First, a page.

Okręg Śląski Zjednoczenia Kurkowych Bractw Strzeleckich RP

Okręg Śląski Zjednoczenia KBS RP jest aktualnie jednym z 9 Okręgów ZKBS RP obejmujących teren Dolnego i Górnego Śląska na ziemiach polskich.

Historycznie początków tego okręgu upatrywać można w powołaniu w roku 1849 Górnośląskiego Związku Strzeleckiego (Oberschlesischer Schutzenbund), ale właściwy Okręg Śląski Bractw Kurkowych powołał do życia II Zjazd Delegatów Zjednoczenia Bractw Strzeleckich Zachodnich Ziem Polski obradujący w Poznaniu od 30 sierpnia do 4 września 1924 r. W roku 1939 członkami Okręgu Śląskiego Zjednoczenia Bractw Strzeleckich Rzeczypospolitej Polskiej było 7 bractw kurkowych.

Pierwsze powojenne zebranie założycielskie mające na celu powołanie Okręgu Śląskiego ZKBS RP, odbyło się 9 września 1994 r. w Rudzie Śląskiej. Bractwu Kurkowemu Miasta Ruda Śląska, które było gospodarzem tego spotkania hetmanił wówczas – dr inż. Henryk Kunik. W spotkaniu udział wzięli :

Zebrani zaproponowali na siedzibę Okręgu Śląskiego miasto Bytom i postanowili dokonać czynności organizacyjnych niezbędnych do formalnego powołania Okręgu.

Po sporządzeniu wymaganych statutem ZKBS RP dokumentów zwołano w Rudzie Śląskiej zebranie na którym 19 kwietnia 1995 r. spotkały się zarządy bractw Bytomia, Rudy Śląskiej, Pszczyny, Żor i Wrocławia, by po 56-letniej przerwie powołać do życia Okręg Śląski ZKBS RP. Wybrano wówczas władze Okręgu na których czele stanął Hetman Bractwa Kurkowego Grodu Bytomskiego – Ireneusz Dobrowolski.

Krajowy Zjazd Delegatów Zjednoczenia KBS RP, obradujący w dniach 29-30 kwietnia 1995 r. w Starogardzie Gdańskim dokonał zatwierdzenia uchwał i składu władz Okręgu Śląskiego Zjednoczenia Kurkowych Bractw Strzeleckich RP.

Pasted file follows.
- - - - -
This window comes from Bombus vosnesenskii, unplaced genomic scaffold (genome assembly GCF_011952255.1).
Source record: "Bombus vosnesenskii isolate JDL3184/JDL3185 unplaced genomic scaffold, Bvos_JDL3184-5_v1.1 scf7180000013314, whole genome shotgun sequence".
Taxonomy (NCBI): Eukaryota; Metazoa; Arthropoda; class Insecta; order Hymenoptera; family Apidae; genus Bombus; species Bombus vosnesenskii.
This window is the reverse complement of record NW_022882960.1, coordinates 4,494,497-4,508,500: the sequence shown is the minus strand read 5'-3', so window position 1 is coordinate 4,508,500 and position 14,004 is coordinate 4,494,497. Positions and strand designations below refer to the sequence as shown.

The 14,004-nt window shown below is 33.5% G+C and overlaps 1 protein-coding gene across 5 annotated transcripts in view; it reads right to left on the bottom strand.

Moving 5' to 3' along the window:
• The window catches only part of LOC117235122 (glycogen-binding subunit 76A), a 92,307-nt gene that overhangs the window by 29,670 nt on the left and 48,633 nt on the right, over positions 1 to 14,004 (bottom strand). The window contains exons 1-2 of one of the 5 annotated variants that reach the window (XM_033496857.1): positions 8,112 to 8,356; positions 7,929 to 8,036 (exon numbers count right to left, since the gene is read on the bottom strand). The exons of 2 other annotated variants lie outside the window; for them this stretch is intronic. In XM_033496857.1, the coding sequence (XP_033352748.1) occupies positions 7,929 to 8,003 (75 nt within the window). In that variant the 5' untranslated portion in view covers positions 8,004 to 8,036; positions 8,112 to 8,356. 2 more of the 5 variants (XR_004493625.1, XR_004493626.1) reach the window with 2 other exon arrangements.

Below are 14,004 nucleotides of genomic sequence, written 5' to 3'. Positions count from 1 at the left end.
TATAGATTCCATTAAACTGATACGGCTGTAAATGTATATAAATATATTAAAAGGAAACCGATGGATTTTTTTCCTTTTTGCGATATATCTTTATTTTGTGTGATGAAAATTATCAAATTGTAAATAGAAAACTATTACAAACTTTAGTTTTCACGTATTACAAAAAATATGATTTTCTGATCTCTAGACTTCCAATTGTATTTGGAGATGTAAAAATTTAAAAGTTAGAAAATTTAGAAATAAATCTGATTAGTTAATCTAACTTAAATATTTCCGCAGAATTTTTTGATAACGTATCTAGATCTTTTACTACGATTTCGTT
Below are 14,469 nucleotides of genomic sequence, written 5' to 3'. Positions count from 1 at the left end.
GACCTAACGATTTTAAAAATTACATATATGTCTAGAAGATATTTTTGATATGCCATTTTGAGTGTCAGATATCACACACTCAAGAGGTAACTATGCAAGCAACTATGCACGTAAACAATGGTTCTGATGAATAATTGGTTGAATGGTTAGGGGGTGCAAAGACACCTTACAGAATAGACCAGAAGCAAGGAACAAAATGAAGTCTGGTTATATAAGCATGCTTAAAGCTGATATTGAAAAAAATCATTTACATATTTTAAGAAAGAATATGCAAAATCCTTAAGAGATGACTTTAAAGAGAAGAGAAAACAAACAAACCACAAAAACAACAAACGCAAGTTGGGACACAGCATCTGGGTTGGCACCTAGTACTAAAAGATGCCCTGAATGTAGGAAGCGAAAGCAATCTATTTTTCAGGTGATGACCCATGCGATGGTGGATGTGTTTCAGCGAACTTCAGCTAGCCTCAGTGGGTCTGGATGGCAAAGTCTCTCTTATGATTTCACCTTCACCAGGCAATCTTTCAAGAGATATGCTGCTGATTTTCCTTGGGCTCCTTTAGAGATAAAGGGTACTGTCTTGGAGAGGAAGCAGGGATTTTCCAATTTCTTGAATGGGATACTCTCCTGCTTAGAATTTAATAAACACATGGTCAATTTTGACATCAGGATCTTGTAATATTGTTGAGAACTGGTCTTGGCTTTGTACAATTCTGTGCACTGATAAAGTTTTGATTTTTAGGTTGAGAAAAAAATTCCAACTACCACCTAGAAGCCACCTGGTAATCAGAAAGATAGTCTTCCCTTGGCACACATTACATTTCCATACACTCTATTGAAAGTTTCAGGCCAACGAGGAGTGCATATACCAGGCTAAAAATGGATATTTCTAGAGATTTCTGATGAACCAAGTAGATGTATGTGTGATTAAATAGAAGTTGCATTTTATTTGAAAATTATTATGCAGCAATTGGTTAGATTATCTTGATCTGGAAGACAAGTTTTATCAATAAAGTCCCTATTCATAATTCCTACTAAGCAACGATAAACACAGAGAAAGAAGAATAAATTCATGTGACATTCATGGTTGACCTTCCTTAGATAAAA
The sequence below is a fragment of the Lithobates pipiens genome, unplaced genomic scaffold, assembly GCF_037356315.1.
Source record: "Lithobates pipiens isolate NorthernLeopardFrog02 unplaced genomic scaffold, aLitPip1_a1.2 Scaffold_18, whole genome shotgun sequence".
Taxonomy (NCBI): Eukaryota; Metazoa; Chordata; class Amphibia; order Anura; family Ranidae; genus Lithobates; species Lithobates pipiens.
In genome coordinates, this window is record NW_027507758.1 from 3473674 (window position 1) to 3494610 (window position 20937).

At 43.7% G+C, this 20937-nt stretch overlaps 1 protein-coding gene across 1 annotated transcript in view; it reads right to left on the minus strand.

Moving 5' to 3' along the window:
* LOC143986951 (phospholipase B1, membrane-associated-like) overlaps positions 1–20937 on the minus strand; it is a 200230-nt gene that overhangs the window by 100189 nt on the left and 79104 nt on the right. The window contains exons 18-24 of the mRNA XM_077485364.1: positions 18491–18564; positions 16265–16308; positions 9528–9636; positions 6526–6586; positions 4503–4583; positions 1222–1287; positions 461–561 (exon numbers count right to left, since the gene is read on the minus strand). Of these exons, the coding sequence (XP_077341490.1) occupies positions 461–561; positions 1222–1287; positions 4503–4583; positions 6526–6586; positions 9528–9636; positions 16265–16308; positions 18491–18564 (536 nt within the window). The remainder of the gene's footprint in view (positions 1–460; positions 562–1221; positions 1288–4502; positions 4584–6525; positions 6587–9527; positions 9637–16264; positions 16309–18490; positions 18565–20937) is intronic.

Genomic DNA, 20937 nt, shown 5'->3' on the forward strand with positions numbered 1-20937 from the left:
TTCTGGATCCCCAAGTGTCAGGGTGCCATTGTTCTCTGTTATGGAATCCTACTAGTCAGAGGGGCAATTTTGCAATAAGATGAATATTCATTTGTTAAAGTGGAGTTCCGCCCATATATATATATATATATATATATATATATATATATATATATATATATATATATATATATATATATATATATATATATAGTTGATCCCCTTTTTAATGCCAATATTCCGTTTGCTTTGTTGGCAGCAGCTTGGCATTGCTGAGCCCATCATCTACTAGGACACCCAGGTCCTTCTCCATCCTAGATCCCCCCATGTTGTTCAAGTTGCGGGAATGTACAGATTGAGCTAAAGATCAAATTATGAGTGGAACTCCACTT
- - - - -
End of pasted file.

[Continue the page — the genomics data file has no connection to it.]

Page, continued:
W skład Okręgu Śląskiego ZKBS RP wchodzą:

Bay Street

Die Bay Street ist eine rund 3,8 km lange Straße in der kanadischen Stadt Toronto. Der Straßenname wird im übertragenen Sinne oft mit der Finanzdienstleistungsbranche Kanadas gleichgesetzt, da sich hier die Hauptsitze der bedeutendsten Banken des Landes befinden (Metonymie). Auch zahlreiche Versicherungen, renommierte Anwaltskanzleien und Behörden sind hier vertreten. Im südlichen Bereich wird die Straße von zahlreichen Wolkenkratzern gesäumt.

Die Bay Street verläuft unmittelbar westlich der Yonge Street in Süd-Nord-Richtung. Sie beginnt am Queen’s Quay am Ufer des Ontariosees, im östlichen Teil der Harbourfront. Sie passiert das Air Canada Centre und den Hauptbahnhof (Union Station). An der Kreuzung mit der Front Street befinden sich der Brookfield Place (261 m Höhe) und die Royal Bank Plaza (180 m), der Hauptsitz der Royal Bank of Canada.

Nächste bedeutende Kreuzung ist jene mit der King Street, die als eigentliches Zentrum des Financial District gilt und auf allen vier Seiten von Hauptsitzen großer Finanzinstitute umgeben ist: Die Bank of Montreal im First Canadian Place (298 m, höchstes bewohnbares Gebäude der Stadt), die Scotiabank im Scotia Plaza (275 m), die Canadian Imperial Bank of Commerce im Commerce Court (239 m) und die Toronto-Dominion Bank im Toronto-Dominion Centre (223 m). Im 19. und frühen 20. Jahrhundert war die Kreuzung Bay/King noch von Verlagsgebäuden verschiedener Zeitungen geprägt gewesen. Die Finanzdienstleistungsbranche etablierte sich erst in den 1970er Jahren, als Montreal seinen Status als führende Wirtschaftsmetropole Kanadas verlor.

Unmittelbar nördlich davon kreuzt sich die Bay Street mit der Adelaide Street. Dort befinden sich das Bay Adelaide Centre (218 m) und der Trump International Hotel and Tower (282 m). An der Kreuzung mit der Queen Street schwenkt die Straße leicht nach Westen. Bis in die 1920er Jahre endete hier die Bay Street, wurde dann aber mit der Terauley Street verbunden und somit weiter in Richtung Norden verlängert. Dieser Bereich bildet den Nathan Phillips Square, an den die City Hall und das Alte Rathaus grenzen.

Die Kreuzung von Bay Street und Dundas Street ist Standort des Toronto Coach Terminal, des zentralen Busbahnhofs Torontos. Das Hauptquartier des Toronto Police Service befindet sich an der Kreuzung Bay Street/College Street; diesem gegenüber liegt das Gebäude College Park, das bis zur Eröffnung des Eaton Centre Hauptsitz der Warenhauskette Eaton’s war. Der nördlich davon gelegene Abschnitt wird von Gebäuden der Provinzregierung und der University of Toronto geprägt. Der Bereich um die Kreuzung mit der Bloor Street gilt als exklusives Einkaufsviertel. Nördlich der Bloor Street mündet die Bay Street in die Davenport Road ein.